Employees' behavior in the workplace is governed by internal company policies. They also spell out what employees can expect from their bosses. The corporate culture, legislative environment, and industry all play a role in determining which policies are necessary for a company.
However, there are a few policies that are a must-have for most businesses!
What are they? Let’s explore the list of company policies that you must consider! #TWN
Employees and employers both benefit when an organization has clear company policies. Outlining your company's employees' rights and expectations helps set behavioral and performance standards for the workplace and provides employees with an overall framework for how to be successful at your company. Company policies also help to protect your company and contribute to a more secure and enjoyable work environment for everyone.
There are company policies that you may be required to follow by law, but you may also choose to develop your own policies. Tips and best practices are provided below to assist you in deciding which policies to include in your employee handbook.
Company policies are guidelines that assist employers in dealing with employees' health, safety, and accountability, as well as their interactions with customers or clients. Company policies can also serve as a guideline for federal or state regulatory requirements, legal issues, and other situations that can result in serious consequences for employees.
Here is a list of company policies that you should consider:
Company policies spell out exactly what you expect of your employees. These could be based on performance, values, or behavior. Besides, policies for a company can serve as forewarnings to employees, as they outline the consequences of failing to follow the rules.
Company policies are also important for several other reasons, such as:
A code of conduct serves as the foundation for many policies because it defines the fundamental standards of business behavior. Corporate values, corporate property protection, dealing with corruption and conflicts of interest, and employees' personal and professional responsibility are critical components of this document. Furthermore, a code of conduct should explicitly state how employees should act if they observe a violation of the applicable rules, as well as the consequences of misconduct.
An equality policy serves as the foundation for workplace protection against discrimination and harassment, as well as for promoting diversity. The primary goal must be to ensure that no decisions are made by the employer that discriminates against employees or applicants based on race, ethnic origin, gender, religion, age, disability, or sexual orientation. The implementation of an appropriate policy demonstrates the company's clear commitment and raises awareness among the entire workforce.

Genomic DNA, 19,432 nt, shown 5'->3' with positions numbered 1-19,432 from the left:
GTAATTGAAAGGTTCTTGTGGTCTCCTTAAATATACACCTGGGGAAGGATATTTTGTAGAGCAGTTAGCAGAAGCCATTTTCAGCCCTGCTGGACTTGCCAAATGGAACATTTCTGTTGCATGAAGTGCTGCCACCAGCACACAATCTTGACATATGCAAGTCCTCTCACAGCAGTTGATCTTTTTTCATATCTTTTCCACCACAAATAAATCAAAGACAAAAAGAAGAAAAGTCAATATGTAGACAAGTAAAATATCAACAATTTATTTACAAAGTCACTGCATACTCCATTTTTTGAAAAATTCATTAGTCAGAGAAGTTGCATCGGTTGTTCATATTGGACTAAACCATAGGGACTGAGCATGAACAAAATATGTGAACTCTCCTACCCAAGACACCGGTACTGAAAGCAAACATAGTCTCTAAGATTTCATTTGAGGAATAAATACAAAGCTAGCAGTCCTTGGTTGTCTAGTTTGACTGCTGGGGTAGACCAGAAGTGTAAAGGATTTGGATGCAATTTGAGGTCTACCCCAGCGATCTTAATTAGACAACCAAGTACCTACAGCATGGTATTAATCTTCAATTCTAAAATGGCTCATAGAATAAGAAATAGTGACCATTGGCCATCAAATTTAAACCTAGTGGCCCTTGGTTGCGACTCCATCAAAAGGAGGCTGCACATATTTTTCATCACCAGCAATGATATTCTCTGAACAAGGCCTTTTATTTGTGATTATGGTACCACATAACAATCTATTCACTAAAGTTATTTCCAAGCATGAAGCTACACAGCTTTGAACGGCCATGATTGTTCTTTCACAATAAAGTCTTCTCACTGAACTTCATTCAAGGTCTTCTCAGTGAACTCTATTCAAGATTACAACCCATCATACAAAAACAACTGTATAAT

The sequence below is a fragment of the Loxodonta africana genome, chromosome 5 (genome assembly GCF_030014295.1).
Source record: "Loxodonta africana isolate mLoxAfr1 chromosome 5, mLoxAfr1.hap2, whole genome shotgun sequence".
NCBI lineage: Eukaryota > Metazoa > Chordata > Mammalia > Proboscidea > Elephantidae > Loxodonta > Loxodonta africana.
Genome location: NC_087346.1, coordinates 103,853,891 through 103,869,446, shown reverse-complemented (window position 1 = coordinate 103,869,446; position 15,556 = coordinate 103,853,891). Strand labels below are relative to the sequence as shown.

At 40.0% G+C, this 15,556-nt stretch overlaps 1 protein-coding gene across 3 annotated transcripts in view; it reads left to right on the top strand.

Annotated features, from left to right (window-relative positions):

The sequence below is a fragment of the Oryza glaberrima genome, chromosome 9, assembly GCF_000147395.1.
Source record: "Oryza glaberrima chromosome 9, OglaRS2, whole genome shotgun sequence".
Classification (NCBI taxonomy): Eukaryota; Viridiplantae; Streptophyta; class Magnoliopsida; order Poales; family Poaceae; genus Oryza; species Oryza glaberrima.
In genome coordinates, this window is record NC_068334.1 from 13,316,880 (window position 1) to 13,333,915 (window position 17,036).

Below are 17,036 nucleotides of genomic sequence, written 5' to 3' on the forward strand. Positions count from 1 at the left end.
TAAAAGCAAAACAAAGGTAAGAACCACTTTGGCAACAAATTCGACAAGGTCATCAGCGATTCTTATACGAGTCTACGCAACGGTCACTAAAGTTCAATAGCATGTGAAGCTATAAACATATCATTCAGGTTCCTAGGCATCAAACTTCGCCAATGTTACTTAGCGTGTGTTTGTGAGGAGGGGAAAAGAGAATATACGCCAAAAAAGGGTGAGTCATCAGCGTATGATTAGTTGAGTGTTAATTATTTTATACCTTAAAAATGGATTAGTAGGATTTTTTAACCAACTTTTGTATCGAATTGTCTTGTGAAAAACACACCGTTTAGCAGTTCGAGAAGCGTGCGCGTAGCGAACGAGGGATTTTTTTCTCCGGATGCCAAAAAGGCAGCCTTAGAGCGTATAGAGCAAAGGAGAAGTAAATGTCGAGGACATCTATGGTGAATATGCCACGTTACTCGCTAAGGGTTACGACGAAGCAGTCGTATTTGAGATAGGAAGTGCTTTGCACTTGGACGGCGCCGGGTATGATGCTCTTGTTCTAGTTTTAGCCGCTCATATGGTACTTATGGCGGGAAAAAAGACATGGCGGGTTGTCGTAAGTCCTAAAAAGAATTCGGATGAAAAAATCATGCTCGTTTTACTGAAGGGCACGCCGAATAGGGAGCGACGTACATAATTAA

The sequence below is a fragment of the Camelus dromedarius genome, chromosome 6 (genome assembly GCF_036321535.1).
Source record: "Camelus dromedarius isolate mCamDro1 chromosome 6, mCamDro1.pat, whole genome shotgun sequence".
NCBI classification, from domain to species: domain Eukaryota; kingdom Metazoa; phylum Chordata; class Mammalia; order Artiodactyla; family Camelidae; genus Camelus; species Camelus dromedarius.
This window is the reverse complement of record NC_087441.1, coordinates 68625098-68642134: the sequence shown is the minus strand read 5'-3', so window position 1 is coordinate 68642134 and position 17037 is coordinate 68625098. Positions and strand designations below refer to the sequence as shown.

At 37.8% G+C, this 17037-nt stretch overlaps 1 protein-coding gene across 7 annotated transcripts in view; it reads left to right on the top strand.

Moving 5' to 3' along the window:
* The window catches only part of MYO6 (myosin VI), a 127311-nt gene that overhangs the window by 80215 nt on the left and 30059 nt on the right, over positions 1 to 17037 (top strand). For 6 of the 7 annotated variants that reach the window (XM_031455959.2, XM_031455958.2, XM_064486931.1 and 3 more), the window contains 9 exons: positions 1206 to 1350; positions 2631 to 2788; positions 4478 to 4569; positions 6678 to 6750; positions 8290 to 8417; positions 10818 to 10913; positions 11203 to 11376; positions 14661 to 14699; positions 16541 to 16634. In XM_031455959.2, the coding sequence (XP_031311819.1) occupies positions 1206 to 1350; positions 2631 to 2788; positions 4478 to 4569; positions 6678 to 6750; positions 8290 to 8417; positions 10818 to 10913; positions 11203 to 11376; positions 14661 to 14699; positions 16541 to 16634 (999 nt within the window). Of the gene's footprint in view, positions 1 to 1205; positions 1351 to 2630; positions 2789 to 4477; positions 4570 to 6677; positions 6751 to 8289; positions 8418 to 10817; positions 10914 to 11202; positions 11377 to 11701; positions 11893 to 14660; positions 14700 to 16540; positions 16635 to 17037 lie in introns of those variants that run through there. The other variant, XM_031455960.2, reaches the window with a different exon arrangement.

It is in every company's best interest to avoid workplace accidents and promote employee health. This policy should outline the company's responsibilities and duties to ensure workplace safety. The policy should also include any procedures and instructions for work that involves specific risks, as well as how to behave in an emergency.
The definition of what constitutes professional and private use of the internet and social media is becoming increasingly ambiguous. All the more reason for every company to implement an employee education policy. This policy should specifically state what employees may and may not share online, as well as which rules apply to the use of the company's own IT infrastructure. The policy should strive to strike a balance between the personal rights of the employee and the interests of the employer.
Data protection has been a hot topic in every company since the General Data Protection Regulation (GDPR) went into effect. The legal requirements apply to both employee and customer personal data. Every company should implement a data protection policy to reduce the risk of a data protection violation. It should specifically state how the company uses personal data and what safeguards are in place to protect data.
Companies would be wise to clarify any potential ambiguities regarding working hours, absences, and holidays to avoid potential disputes. This policy, for example, should state the minimum and maximum weekly working time, the rules for taking breaks, how working time can be arranged, and what should be recorded. Overtime and holiday entitlements should also be governed by the applicable labor law.
Companies should always implement policies based on a risk assessment specific to their business. Furthermore, companies should review whether a new policy is required regularly if and when changes occur within the company or in the legislative environment. Policies must be introduced and communicated carefully within the company.